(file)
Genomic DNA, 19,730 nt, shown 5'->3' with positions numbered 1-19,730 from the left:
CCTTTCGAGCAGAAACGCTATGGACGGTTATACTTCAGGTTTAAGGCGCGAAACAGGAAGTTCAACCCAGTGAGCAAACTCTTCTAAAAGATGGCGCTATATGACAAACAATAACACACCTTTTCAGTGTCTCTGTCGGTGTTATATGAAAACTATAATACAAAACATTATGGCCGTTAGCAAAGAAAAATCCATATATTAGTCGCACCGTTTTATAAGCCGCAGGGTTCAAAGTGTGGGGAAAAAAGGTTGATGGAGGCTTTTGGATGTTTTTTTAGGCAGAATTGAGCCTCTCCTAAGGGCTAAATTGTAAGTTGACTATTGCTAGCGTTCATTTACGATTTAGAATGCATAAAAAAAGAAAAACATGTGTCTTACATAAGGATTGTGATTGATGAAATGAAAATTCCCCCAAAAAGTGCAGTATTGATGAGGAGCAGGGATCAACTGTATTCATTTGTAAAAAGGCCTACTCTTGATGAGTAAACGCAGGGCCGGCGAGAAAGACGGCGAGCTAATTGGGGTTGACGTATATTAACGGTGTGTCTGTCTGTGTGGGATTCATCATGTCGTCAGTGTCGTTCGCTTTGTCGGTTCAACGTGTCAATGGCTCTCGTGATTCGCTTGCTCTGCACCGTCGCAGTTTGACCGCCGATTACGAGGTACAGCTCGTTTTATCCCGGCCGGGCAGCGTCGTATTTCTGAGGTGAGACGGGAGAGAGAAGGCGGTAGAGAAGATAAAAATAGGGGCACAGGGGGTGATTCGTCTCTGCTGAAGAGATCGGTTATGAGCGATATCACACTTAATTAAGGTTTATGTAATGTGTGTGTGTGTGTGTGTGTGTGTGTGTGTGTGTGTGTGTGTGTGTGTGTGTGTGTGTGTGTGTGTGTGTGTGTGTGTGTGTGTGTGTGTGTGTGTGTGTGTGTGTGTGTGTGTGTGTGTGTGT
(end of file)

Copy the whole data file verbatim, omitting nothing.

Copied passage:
Genomic DNA, 19,730 nt, shown 5'->3' with positions numbered 1-19,730 from the left:
CCTTTCGAGCAGAAACGCTATGGACGGTTATACTTCAGGTTTAAGGCGCGAAACAGGAAGTTCAACCCAGTGAGCAAACTCTTCTAAAAGATGGCGCTATATGACAAACAATAACACACCTTTTCAGTGTCTCTGTCGGTGTTATATGAAAACTATAATACAAAACATTATGGCCGTTAGCAAAGAAAAATCCATATATTAGTCGCACCGTTTTATAAGCCGCAGGGTTCAAAGTGTGGGGAAAAAAGGTTGATGGAGGCTTTTGGATGTTTTTTTAGGCAGAATTGAGCCTCTCCTAAGGGCTAAATTGTAAGTTGACTATTGCTAGCGTTCATTTACGATTTAGAATGCATAAAAAAAGAAAAACATGTGTCTTACATAAGGATTGTGATTGATGAAATGAAAATTCCCCCAAAAAGTGCAGTATTGATGAGGAGCAGGGATCAACTGTATTCATTTGTAAAAAGGCCTACTCTTGATGAGTAAACGCAGGGCCGGCGAGAAAGACGGCGAGCTAATTGGGGTTGACGTATATTAACGGTGTGTCTGTCTGTGTGGGATTCATCATGTCGTCAGTGTCGTTCGCTTTGTCGGTTCAACGTGTCAATGGCTCTCGTGATTCGCTTGCTCTGCACCGTCGCAGTTTGACCGCCGATTACGAGGTACAGCTCGTTTTATCCCGGCCGGGCAGCGTCGTATTTCTGAGGTGAGACGGGAGAGAGAAGGCGGTAGAGAAGATAAAAATAGGGGCACAGGGGGTGATTCGTCTCTGCTGAAGAGATCGGTTATGAGCGATATCACACTTAATTAAGGTTTATGTAATGTGTGTGTGTGTGTGTGTGTGTGTGTGTGTGTGTGTGTGTGTGTGTGTGTGTGTGTGTGTGTGTGTGTGTGTGTGTGTGTGTGTGTGTGTGTGTGTGTGTGTGTGTGTGTGTGTGTGTGTGTGT